Although I no longer do the 'award' thingy on my blog, I will make an exception this week. Last time it was Lizzy Frizzfrock who tagged me (read my meme here) and alas, she was gone from this parish not long after. So, I hope the same fate does not await the blogger who gave me the award this time. Whilst I was away in Malaysia, Hema P, from 'Wading Through Words' passed me the Happiness 101 Award. The rules are simple: I have to list ten things that make me happy and then pass the award to five other bloggers. I will comply with the first part and will leave the second one as an option for anyone who would like to take up the challenge.
I'm not into 'happy things', but rather into 'things that make me feel satisfied'. The former, to me, is ephemeral whereas the latter lasts longer and leaves a sweeter taste. Yet, I've been asked to 'do happy' and happy I'll do. Here they go, in no particular order what or who make happy. And many thanks, Hema, for the award:
1- The moment my wife got her current job as teaching assistant at a primary school, supporting an autistic child. I got home and even before I asked her how her interview had gone the smile on her face confirmed what I suspected. She is a very talented and intelligent woman. I'm also happy because she will start doing her M.A. in September (in dance).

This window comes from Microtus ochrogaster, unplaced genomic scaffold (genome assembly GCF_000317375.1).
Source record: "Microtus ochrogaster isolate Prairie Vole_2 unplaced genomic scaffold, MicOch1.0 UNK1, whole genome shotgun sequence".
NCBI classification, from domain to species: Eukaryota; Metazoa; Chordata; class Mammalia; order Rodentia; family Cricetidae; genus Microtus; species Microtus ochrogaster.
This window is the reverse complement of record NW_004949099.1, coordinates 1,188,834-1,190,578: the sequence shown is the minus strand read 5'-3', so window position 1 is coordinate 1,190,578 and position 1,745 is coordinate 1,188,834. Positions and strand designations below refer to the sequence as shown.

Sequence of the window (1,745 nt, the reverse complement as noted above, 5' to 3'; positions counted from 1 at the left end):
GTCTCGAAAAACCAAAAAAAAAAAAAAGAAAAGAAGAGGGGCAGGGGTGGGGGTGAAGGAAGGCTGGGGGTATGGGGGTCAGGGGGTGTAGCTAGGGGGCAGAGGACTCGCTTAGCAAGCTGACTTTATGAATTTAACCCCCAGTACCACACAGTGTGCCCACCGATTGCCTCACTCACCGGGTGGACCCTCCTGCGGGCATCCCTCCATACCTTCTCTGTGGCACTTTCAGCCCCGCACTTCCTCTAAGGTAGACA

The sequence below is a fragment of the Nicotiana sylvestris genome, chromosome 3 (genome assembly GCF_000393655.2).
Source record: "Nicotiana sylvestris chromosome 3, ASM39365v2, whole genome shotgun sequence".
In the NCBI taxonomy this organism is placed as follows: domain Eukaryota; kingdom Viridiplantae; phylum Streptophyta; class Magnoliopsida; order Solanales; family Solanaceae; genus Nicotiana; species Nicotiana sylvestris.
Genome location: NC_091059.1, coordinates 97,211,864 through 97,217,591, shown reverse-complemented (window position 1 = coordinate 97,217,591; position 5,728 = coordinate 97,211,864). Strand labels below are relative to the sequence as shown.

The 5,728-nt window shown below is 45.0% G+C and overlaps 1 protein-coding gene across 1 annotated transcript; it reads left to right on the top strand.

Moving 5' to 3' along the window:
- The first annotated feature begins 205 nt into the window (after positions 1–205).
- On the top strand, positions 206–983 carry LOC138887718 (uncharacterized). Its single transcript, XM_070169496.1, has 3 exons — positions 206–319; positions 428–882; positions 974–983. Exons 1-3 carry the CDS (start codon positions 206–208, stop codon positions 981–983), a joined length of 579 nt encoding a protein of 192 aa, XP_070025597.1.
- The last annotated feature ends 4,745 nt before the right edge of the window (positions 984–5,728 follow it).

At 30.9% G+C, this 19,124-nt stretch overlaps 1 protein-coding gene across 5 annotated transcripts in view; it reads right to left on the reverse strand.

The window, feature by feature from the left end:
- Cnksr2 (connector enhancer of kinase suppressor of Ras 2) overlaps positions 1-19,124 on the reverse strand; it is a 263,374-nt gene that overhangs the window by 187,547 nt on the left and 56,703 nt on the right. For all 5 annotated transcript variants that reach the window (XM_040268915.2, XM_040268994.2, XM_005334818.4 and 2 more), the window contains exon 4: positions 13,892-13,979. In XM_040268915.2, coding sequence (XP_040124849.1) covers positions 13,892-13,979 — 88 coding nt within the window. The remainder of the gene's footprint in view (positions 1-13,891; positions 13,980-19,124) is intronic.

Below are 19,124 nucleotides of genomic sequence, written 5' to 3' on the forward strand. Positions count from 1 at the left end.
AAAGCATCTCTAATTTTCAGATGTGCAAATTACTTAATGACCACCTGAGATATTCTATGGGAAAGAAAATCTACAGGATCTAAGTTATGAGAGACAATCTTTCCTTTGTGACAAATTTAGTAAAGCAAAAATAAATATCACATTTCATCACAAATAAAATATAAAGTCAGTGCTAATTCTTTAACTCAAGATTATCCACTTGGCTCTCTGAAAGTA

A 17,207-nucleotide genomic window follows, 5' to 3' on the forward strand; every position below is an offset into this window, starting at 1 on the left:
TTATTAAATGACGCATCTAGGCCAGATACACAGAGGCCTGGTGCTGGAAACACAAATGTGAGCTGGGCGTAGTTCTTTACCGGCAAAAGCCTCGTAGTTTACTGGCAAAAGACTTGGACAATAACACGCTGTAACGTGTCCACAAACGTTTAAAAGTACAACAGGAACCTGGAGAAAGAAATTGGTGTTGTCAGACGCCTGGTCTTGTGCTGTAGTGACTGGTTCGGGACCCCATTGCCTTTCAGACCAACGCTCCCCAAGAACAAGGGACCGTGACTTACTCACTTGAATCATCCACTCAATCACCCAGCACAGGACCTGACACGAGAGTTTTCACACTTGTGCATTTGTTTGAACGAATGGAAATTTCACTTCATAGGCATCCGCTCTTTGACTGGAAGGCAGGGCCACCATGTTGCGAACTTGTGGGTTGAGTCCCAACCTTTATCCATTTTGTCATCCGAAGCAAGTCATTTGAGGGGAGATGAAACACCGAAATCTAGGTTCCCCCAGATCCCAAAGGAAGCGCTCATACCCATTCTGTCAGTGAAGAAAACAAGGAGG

2- My children being so clever, articulate and brilliant. My son plays piano and saxophone, wants to become a naturalist (a term that has caused confusion when he says it aloud on account of it sounding pretty much like 'naturist', c'mon, say it quickly in a London accent) and loves school. My daughter plays the piano, too, does ballet and is starting to discover the world of contortion, to my bewilderment and parental angst sometimes.
3-My job. It not only makes happy but it makes feel satisfied (read above). At present I'm managing a project with eleven students from years 4 to 6 who are producing a five-minute short film. Pretty soon I will start a Film Club at my school. I manage the delivery of the Family Learning and Community programmes and it is a pleasure to contribute to my local area.